NIDCR Director Somerman Celebrated Upon Her Retirement
A song, a surprise video and a story about a bear marked the retirement celebration for Dr. Martha Somerman, who stepped down as director of the National Institute of Dental and Craniofacial Research on Dec. 31 after more than 8 years of service. Speakers at the party, which was held recently in the Porter Neuroscience Research Center, highlighted some of Somerman’s contributions to her field.
“We can definitely say that Martha is not a dabbler, nor has she ever been,” said NIH director Dr. Francis Collins. “She has advanced the science and worked tirelessly on behalf of the dental research community and a whole generation of dental professionals.”
Somerman is internationally recognized for her expertise on the regulators that control development of dental and craniofacial tissues; her intramural lab has identified genes and associated factors that promote periodontal regeneration. Among her many accomplishments at NIH was establishing the Dental, Oral and Craniofacial Tissue Regenerative Consortium “to get research out of the lab and into the clinic and, along the way, advance the exciting and promising field of regenerative medicine,” said Collins.
Dr. Lawrence Tabak, NIH principal deputy director and NIDCR’s acting director as of Jan. 1, described Somerman as an integrator, “one who understands multiple specialties and how they influence each other, and can foster these collaborations.
“Martha’s NIDCR 2030 priorities have set a course for a future where dental, oral and craniofacial health and overall health will be better integrated,” added Tabak. “She recognizes and encourages all of us to see how the well-being of our oral cavity links to any number of medical conditions that previously appeared to be unrelated.”
Collins and Tabak noted that Somerman has been deeply committed to training the next generation of oral health researchers at every level of their careers and to pushing for greater diversity in the scientific workforce. “Not surprisingly, a very large number of Martha’s former trainees have gone on to enormously successful careers around the world,” said Tabak.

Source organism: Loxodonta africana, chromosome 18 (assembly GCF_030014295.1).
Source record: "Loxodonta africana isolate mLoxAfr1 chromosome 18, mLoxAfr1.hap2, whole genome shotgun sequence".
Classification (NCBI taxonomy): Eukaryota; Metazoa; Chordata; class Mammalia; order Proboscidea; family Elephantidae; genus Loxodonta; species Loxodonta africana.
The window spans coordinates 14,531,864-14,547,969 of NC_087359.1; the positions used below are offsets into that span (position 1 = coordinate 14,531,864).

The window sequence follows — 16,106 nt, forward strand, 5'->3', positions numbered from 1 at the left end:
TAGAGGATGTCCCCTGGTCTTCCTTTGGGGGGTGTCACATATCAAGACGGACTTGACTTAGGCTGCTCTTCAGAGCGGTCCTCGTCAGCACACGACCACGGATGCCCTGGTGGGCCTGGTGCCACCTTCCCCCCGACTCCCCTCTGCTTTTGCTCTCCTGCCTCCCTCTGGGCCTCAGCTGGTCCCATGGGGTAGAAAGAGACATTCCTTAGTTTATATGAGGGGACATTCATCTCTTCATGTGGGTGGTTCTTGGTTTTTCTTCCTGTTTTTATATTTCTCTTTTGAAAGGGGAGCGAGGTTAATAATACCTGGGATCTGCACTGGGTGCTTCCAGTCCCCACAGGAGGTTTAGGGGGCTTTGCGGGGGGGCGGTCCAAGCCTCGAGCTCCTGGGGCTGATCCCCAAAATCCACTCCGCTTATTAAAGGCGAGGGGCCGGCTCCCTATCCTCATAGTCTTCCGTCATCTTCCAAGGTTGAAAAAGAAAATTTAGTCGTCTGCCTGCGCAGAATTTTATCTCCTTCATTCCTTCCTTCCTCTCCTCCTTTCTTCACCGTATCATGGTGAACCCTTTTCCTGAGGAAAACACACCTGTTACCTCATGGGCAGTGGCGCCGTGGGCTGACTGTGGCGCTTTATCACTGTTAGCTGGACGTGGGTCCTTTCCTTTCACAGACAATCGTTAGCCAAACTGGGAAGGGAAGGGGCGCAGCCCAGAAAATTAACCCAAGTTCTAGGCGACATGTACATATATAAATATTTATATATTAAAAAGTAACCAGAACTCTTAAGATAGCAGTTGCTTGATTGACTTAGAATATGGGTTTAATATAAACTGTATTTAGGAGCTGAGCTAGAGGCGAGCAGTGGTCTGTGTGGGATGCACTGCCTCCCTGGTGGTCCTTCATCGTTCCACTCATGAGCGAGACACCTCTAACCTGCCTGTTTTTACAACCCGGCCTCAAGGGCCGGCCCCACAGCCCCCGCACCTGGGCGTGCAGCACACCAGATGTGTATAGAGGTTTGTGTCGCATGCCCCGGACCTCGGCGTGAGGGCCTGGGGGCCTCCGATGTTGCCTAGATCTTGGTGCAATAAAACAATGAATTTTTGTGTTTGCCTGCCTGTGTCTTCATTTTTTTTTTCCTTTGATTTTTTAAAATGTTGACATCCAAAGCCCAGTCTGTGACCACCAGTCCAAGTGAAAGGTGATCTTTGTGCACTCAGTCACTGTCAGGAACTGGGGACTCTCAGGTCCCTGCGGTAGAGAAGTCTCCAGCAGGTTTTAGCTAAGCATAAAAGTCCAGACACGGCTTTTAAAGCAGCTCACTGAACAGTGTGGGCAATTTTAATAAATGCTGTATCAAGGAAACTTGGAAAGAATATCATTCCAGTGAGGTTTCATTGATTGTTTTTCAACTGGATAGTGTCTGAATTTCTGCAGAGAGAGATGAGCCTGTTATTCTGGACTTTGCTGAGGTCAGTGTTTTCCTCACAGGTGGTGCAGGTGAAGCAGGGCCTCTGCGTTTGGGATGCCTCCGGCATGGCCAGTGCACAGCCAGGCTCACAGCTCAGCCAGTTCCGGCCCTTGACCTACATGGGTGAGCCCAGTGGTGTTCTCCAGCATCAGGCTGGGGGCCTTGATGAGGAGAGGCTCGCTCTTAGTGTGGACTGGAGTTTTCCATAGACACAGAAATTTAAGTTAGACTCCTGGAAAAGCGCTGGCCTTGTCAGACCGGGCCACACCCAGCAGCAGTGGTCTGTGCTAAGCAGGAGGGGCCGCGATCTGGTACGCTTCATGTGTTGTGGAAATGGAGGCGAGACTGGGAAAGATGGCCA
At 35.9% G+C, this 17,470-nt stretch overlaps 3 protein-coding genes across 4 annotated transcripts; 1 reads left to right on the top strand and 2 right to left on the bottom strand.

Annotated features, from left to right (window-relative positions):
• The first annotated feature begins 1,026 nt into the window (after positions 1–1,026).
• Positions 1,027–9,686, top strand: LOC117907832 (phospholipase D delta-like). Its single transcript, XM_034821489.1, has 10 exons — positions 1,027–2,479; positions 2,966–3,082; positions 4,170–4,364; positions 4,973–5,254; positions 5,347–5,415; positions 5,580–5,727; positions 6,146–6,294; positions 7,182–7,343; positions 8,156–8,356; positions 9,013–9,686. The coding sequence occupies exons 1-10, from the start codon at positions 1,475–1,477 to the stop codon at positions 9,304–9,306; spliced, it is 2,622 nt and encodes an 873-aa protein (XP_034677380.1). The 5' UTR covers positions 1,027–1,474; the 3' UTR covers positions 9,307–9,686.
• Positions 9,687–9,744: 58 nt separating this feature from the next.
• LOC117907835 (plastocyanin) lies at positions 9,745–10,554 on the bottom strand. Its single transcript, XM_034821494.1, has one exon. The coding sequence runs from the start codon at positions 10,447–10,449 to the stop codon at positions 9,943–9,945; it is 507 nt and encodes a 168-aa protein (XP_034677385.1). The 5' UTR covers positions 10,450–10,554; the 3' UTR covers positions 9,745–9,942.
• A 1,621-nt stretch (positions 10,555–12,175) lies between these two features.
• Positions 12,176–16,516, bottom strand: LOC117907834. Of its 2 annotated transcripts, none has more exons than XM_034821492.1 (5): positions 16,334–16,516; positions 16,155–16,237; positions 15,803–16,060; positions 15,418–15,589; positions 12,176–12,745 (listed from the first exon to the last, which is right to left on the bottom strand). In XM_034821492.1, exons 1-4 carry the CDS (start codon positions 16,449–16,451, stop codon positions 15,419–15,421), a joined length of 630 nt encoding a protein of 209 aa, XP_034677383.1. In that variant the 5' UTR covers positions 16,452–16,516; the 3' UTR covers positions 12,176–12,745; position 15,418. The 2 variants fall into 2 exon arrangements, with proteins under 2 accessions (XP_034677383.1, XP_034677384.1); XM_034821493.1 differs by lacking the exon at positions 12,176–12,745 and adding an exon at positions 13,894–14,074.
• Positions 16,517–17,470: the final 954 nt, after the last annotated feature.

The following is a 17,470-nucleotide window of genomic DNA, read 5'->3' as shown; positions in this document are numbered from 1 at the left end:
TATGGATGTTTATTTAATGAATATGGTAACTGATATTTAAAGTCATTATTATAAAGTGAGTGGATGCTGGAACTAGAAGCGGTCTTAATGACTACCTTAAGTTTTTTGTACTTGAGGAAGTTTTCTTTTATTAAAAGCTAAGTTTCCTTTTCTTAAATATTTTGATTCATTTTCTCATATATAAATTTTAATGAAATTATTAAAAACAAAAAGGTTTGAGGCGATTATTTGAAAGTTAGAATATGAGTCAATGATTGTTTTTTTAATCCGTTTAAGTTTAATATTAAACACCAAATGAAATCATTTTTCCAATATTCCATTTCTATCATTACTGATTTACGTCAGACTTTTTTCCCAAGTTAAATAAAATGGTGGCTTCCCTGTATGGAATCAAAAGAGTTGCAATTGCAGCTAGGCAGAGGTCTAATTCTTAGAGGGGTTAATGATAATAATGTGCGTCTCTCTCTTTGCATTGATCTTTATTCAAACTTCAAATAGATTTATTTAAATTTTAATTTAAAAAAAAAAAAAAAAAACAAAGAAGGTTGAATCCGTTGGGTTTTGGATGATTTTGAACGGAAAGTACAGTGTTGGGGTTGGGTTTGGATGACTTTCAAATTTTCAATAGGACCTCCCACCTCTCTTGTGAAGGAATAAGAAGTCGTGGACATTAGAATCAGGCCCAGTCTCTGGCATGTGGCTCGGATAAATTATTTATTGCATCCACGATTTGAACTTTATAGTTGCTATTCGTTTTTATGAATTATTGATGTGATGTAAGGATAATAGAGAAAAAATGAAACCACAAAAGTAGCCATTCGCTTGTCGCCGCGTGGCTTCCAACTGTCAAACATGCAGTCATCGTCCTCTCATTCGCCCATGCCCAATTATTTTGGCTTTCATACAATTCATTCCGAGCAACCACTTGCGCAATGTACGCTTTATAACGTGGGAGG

Collins’s song for Somerman—he often writes one for retiring directors—drew inspiration from Crosby, Stills, Nash & Young. To the tune of Teach Your Children, Collins sang:
“Martha taught her students well, and you can tell,
They learn to aim high.
She mentors, she opens doors, their science soars,
She takes them so high.”
Somerman’s penchant for running—Tabak said it was hard to keep up with her—was the inspiration for the surprise video that followed Collins’s remarks. Staff from many of NIDCR’s divisions and Somerman’s lab participated in some variant of running on the video to honor their outgoing director.
And about that bear? Collins regaled the audience with a little-known fact about Somerman. When she was dean of the University of Washington School of Dentistry, one of her largest, hairiest patients was treated at Seattle’s zoo. Edwina, a Malayan sun bear, broke a tooth and needed a root canal. “Martha was part of the team that treated her,” said Collins.
In the coming year, while Somerman ensures her students and mice have soft transitions from her NIH lab, she “will continue to serve the human community, but I hope she will volunteer to help the National Zoo with the dental care of its residents,” said Collins. “They will be fortunate bears indeed.
“Here at NIH, Martha has served with great creativity, always seeking to make something new,” concluded Collins. “We are in your debt.”